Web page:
Wynwood has changed quickly from the early 2000s, when it was home to a number of galleries that came alive the second Saturday of the month, to an established tourist destination with an active nightlife scene. Today, it has residents and short-term rentals, restaurants, breweries and bars, and hotels on the way.
Now, it’s also emerging as a new office submarket in Miami, even amid the coronavirus pandemic.
Wynwood is seeing a number of new office projects, as major developers target the artsy district, aiming to add hundreds of thousands of square feet of office space. Big name tenants have signed leases, like Spotify, Live Nation and WeWork. Apple Music, Google, Dentsu and other creative marketing agencies have also been looking in the market, brokers and developers say.
The office vacancy rate in Wynwood is expected to spike this year, when most, if not all of the office space is delivered. Already, there is 180,000 square feet of new space in the market, with another 350,000 square feet under construction. That doesn’t include 500,000 square feet more office space in the pipeline, according to Albert Garcia, board member of the Wynwood Business Improvement District.
Garcia and others expect that the new supply will get absorbed.
“We’ve seen development happen evenly. We’re very pleased with how the market has reacted to zoning guidelines,” he said.
“You have to remember, prior to that there was zero Class A office in the neighborhood. Over the next six to 24 months, you’re going to see new office leases moving within the market from Brickell, Doral, Coral Gables.”
And now, with the uncertainty surrounding the Covid-19 outbreak, Garcia and others believe that Wynwood will be well-positioned to attract new office tenants to the neighborhood.
“The good news is that these are all state-of-the-art office environments that will be adaptable and scalable in ways that the new office tenants are going to be looking for, places that are safe, that offer flexibility in workspace,” Garcia said.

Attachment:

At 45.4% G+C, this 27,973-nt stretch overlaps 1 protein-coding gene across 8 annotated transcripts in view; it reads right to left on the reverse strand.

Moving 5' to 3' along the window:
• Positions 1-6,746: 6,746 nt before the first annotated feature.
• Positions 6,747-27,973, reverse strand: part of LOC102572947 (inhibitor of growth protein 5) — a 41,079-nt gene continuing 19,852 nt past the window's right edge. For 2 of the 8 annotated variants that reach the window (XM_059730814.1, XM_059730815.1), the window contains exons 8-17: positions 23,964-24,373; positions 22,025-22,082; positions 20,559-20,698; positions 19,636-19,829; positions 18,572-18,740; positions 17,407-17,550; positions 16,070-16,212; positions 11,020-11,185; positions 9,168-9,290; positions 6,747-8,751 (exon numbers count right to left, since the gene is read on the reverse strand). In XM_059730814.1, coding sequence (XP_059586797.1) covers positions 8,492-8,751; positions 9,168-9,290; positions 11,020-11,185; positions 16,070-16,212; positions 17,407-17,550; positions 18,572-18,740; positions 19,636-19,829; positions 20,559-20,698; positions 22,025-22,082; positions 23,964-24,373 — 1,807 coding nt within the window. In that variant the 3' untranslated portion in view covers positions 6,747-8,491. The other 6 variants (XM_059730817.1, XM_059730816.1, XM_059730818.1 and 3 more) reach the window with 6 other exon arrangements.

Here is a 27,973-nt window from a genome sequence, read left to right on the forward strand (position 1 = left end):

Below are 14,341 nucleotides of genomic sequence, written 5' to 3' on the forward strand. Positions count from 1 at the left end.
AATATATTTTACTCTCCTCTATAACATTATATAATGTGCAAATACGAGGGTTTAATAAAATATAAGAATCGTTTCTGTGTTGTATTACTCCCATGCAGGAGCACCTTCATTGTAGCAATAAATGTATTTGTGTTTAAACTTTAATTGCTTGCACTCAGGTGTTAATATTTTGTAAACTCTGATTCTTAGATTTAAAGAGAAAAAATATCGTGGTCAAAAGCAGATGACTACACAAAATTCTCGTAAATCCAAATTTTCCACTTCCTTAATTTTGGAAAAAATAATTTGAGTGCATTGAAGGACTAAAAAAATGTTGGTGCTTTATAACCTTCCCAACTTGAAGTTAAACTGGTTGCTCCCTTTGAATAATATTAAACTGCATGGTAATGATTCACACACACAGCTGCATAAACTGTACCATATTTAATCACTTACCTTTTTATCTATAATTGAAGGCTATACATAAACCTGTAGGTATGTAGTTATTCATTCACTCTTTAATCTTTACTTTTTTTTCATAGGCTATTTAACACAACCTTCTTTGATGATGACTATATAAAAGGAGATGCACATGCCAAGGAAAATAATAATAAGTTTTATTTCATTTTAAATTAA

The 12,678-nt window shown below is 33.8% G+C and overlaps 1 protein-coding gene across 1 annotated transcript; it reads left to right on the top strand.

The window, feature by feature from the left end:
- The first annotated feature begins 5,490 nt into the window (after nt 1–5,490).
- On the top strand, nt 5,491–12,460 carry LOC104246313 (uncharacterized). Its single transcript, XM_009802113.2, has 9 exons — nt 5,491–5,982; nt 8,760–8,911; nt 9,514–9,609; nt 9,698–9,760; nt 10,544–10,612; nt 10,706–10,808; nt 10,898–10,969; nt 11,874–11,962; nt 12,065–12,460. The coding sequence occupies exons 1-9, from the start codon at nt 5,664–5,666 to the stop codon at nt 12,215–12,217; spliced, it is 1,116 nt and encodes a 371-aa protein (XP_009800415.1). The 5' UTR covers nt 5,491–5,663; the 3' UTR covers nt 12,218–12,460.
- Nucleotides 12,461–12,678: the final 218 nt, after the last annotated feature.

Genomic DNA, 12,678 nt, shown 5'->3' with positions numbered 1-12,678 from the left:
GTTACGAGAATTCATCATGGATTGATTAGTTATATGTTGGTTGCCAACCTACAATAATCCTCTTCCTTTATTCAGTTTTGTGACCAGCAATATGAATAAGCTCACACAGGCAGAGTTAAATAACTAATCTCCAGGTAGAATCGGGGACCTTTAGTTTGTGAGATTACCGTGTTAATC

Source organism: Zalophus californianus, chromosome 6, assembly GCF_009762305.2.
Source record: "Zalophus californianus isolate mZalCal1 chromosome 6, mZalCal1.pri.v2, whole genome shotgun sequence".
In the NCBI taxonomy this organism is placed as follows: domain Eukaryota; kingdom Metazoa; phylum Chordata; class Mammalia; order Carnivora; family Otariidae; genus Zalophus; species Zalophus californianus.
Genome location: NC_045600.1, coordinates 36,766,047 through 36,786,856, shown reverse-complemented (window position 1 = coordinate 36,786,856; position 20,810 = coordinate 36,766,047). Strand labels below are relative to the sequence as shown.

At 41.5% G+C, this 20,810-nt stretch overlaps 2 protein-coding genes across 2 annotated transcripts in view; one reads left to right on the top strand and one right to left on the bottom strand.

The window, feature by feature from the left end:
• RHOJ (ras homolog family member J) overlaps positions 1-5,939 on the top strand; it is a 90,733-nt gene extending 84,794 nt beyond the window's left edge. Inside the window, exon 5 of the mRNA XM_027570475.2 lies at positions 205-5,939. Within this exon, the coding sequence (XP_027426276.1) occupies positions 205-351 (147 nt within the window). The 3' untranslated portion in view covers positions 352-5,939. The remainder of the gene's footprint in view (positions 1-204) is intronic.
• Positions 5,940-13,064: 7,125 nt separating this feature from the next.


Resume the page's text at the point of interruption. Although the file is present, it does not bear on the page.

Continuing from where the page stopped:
Yet, some developers are pulling back, attorney Steve Wernick of Wernick & Co. said. The pandemic will likely cause a correction in the market and slow down office absorption, forcing landlords to adjust their pricing and the types of tenants they’re trying to attract.
“Wynwood is resilient, it always bounces back. We had Zika,” Wernick said. “Businesses that have capital and have long-term growth potential might be able to secure the office space they need that’s advantageous to them.”
Other market sectors
Brokers and developers expect space to also be absorbed in multifamily and other sectors of the market. Besides Related and East End, the Kushner Companies with Block Capital Group, as well as homebuilding giant Lennar Corp. have multifamily-anchored mixed-use projects in the works.
“At the end of the day, it’s a real neighborhood,” said Gaston Miculitzki of BM2 Realty, a Wynwood-based brokerage.
It’s unclear yet how deep the impact of coronavirus will be. Brokers Tony Arellano and Devlin Marinoff of Dwntwn Realty Advisors said the pandemic will eventually result in opportunities for tenants – and for investors.
“Now if you’re buying something, you’re buying it at a good value,” Arellano said. “All of the foam of the market got taken off.”
Grocery stores and major pharmacy chains are also eyeing the market, according to commercial broker Tere Blanca.
Office space supply
Sterling Bay, a Chicago developer that has built and leases space to McDonald’s Uber, Glassdoor and Twitter, officially entered the Wynwood market in 2018. Sterling Bay is building 545 Wyn, a 10-story, 325,000-square-foot Class A office building that will be completed later this year. It’s the biggest office project under construction in Wynwood.
Michael Lirtzman, director of leasing, said the developer’s aim is for tenants to move in by the end of the year. At 545 Wyn, the developer has secured Gensler, a major design and architecture firm, which signed a lease for 13,000 square feet.
Gross rents are in the high $50s and $60s per square foot for new construction in Wynwood, brokers and developers said.
Lirtzman said the push into a neighborhood like Wynwood is typical for Sterling Bay. “We tend not to go for the traditional downtown high-rise markets. We’ve gone into neighborhoods with a little more live, work, play,” he said.
Wynwood, previously home to a number of industrial warehouses, is similar to Chicago’s Fulton Market district, near the west side of Chicago, where Sterling Bay is looking to sell the McDonald’s global headquarters building, Lirtzman added.
Amenities in Wynwood are comparable to those offered by residents of new apartment towers in downtown Miami, Edgewater and the Arts & Entertainment District.